English aristocrat, furniture maker and chairman of the auction house Christie’s UK, David Linley, talks about his latest project with art supplier, Winsor & Newton.
David Linley, son of Princess Margaret and 18th in line to the British throne, can get excited about wooden boxes. “Well, we are box-makers,” he says. “And a neatly finished box is a very pleasing object.” Linley is, of course, more than his aristocratic connections: the son of photographer and architect Antony Armstrong-jones, he followed his father’s creative leanings in learning to become a cabinet maker and then, 30 years ago, established a business making bespoke and off-the-peg furniture and homewares.
But he’s uncommonly enthused by his latest offering: a collection of compendia - portable boxes that open to reveal drawers, holders and stands - designed in conjunction with art supplier Winsor & Newton.
“It’s particularly exciting because, when I first started in business, I worked with an artist - Matthew Rice - who used Winsor & Newton paints,” says Linley. “He was a trained watercolourist and he’s made our ideas reality in watercolours. That was what you did, despite the availability of CAD systems now. I don’t use watercolours myself but I do still like to sketch ideas out.” That, indeed, is the thinking behind the compendia: a recognition of the fact that creatives of all kinds often use what today can seem rather out-moded means of expression to give first life to their notions. This is, admittedly, a rather luxurious expression of that contention, mind: while the new range starts at £250 (S$447) for an ink drawing set in walnut, the top of the range weighs in at £12,500. Yes, it may be made with a ripple sycamore veneer bleached to mimic the colour of primed canvas, and have a
“I don’t use watercolours myself but I do still like to sketch ideas out.”
marquetry colour wheel of 12 handdyed birch, tay and bolivar veneers, not to mention the 13 brushes, 96 watercolours and various other bits of kit inside - but clearly this is not for the impoverished artist.
“We get that of course,” laughs Winsor & Newton’s creative director Ben Hovanessian, “but still feel artists of all levels would appreciate the craftsmanship that has gone into these watercolour boxes. We actually sold the first one to a practising watercolourist.”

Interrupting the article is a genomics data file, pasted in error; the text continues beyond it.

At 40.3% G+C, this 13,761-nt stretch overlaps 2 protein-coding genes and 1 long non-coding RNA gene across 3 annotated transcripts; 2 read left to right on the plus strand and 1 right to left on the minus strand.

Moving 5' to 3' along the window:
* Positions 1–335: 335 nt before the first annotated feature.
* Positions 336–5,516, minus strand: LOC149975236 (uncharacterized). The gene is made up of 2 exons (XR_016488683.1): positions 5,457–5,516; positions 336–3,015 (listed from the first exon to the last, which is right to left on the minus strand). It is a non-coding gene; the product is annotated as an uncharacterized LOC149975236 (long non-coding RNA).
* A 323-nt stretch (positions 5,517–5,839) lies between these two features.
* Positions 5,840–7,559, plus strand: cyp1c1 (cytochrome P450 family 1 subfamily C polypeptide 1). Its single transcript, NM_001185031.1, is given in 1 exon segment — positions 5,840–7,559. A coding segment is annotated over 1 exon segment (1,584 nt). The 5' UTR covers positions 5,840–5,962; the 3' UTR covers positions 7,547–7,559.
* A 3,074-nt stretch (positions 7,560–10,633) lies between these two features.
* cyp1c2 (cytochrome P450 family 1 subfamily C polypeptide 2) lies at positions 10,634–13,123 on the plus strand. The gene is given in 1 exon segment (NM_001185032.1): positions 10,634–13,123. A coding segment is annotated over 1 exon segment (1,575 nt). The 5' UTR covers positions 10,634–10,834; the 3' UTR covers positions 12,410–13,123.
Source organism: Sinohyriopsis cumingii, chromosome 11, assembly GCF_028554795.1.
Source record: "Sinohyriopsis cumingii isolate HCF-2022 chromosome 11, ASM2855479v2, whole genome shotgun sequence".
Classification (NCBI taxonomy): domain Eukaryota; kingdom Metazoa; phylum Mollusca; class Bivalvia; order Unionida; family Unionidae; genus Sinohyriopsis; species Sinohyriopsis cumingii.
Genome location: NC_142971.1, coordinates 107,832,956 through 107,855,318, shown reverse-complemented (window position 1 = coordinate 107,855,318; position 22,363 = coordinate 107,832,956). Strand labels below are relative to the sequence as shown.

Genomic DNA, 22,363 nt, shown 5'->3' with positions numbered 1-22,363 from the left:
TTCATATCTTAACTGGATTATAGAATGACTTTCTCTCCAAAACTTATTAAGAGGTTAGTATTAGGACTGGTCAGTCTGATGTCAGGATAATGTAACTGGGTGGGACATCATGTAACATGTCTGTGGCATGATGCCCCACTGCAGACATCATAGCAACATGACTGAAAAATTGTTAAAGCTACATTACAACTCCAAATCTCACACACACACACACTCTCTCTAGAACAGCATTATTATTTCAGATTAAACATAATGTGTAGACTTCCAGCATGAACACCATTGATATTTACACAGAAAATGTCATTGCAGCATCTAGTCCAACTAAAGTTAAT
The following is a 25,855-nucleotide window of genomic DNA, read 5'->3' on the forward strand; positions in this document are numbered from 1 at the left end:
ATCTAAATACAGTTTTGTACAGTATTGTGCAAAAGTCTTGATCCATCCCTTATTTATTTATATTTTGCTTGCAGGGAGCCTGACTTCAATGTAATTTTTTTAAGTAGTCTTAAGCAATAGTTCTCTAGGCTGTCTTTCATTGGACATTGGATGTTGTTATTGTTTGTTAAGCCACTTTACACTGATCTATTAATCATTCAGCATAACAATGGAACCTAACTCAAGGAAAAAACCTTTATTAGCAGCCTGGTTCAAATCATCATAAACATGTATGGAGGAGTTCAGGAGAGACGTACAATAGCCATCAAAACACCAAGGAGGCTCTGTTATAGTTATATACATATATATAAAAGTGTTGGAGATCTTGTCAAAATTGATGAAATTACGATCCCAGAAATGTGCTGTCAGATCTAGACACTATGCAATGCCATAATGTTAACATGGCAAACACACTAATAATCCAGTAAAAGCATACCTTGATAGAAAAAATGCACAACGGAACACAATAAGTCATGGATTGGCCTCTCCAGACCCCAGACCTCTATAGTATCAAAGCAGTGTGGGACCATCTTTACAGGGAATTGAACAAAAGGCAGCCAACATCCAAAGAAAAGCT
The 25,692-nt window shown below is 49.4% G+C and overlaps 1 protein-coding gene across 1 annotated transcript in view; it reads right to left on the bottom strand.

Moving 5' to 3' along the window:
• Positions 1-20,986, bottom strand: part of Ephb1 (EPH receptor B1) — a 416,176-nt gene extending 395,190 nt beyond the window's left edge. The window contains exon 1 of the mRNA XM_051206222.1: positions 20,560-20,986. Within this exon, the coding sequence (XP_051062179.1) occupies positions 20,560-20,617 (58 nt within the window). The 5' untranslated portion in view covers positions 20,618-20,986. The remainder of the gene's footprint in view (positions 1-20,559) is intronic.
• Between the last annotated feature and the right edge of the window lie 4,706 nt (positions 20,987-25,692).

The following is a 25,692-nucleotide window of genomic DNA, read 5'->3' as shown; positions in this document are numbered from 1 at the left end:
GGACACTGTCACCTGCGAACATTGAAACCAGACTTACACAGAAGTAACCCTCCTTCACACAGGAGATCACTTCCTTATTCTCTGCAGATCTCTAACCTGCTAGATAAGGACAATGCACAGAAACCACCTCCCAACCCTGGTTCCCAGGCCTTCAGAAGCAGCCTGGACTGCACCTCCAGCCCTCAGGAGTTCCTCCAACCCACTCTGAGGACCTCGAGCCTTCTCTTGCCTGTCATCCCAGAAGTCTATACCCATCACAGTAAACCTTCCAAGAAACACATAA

Nor is this the only new launch for the 184-year- old company. Following a brand overhaul in 2015, this year will see the relaunch of its watercolour paper and canvas ranges, as well as the introduction of a patented device that allows a painter to ratchet up the tension on a canvas (canvas being prone to sagging over time).
Winsor & Newton hopes the Linley compendia will be the first of a number of such collaborations, with ones with fashion and product designers being planned. “Because,” as Hovanessian puts it, “these are all tools and materials that aren’t restricted to fine artists in their use - they’re enablers to creative expression of all kinds.”
That’s certainly a sentiment Linley would echo. Increasingly a champion as much as a purveyor of crafts, 2016 saw him launch his first summer school, in which eight students from furnituremaking courses around the UK were invited to study more rarefied skills
This is not the only new launch for the 184- year- old company.
with a master. It is, he hopes, a small contribution towards arresting a decline in the number of those learning various crafts just as consumer appreciation for them has turned a corner.
“I love the idea of craft skills being handed down,” says Linley. “Craft used to be a term of derision, but that’s changed and people are so much more craft-aware now. And what they want is the opportunity to make things themselves. It’s something human beings crave.” www.davidlinley.com ≠
“I love the idea of craft skills being handed down.”